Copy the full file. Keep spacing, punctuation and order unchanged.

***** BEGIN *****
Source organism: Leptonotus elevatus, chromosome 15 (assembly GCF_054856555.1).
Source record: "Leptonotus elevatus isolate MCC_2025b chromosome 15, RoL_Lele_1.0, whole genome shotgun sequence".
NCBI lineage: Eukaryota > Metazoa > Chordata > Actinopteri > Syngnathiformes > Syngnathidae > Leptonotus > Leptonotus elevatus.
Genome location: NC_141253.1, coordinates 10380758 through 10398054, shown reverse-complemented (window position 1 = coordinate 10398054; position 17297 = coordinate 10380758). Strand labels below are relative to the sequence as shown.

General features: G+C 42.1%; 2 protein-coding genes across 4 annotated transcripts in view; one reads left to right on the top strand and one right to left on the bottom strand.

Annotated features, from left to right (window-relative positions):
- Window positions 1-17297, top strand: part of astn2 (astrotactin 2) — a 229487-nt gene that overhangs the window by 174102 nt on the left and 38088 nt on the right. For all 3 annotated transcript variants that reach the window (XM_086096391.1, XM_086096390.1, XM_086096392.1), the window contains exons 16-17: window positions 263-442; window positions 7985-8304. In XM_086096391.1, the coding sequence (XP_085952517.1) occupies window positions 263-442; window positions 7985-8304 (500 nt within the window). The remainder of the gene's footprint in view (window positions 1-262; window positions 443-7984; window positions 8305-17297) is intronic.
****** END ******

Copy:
Source organism: Leptonotus elevatus, chromosome 15 (assembly GCF_054856555.1).
Source record: "Leptonotus elevatus isolate MCC_2025b chromosome 15, RoL_Lele_1.0, whole genome shotgun sequence".
NCBI lineage: Eukaryota > Metazoa > Chordata > Actinopteri > Syngnathiformes > Syngnathidae > Leptonotus > Leptonotus elevatus.
Genome location: NC_141253.1, coordinates 10380758 through 10398054, shown reverse-complemented (window position 1 = coordinate 10398054; position 17297 = coordinate 10380758). Strand labels below are relative to the sequence as shown.

General features: G+C 42.1%; 2 protein-coding genes across 4 annotated transcripts in view; one reads left to right on the top strand and one right to left on the bottom strand.

Annotated features, from left to right (window-relative positions):
- Window positions 1-17297, top strand: part of astn2 (astrotactin 2) — a 229487-nt gene that overhangs the window by 174102 nt on the left and 38088 nt on the right. For all 3 annotated transcript variants that reach the window (XM_086096391.1, XM_086096390.1, XM_086096392.1), the window contains exons 16-17: window positions 263-442; window positions 7985-8304. In XM_086096391.1, the coding sequence (XP_085952517.1) occupies window positions 263-442; window positions 7985-8304 (500 nt within the window). The remainder of the gene's footprint in view (window positions 1-262; window positions 443-7984; window positions 8305-17297) is intronic.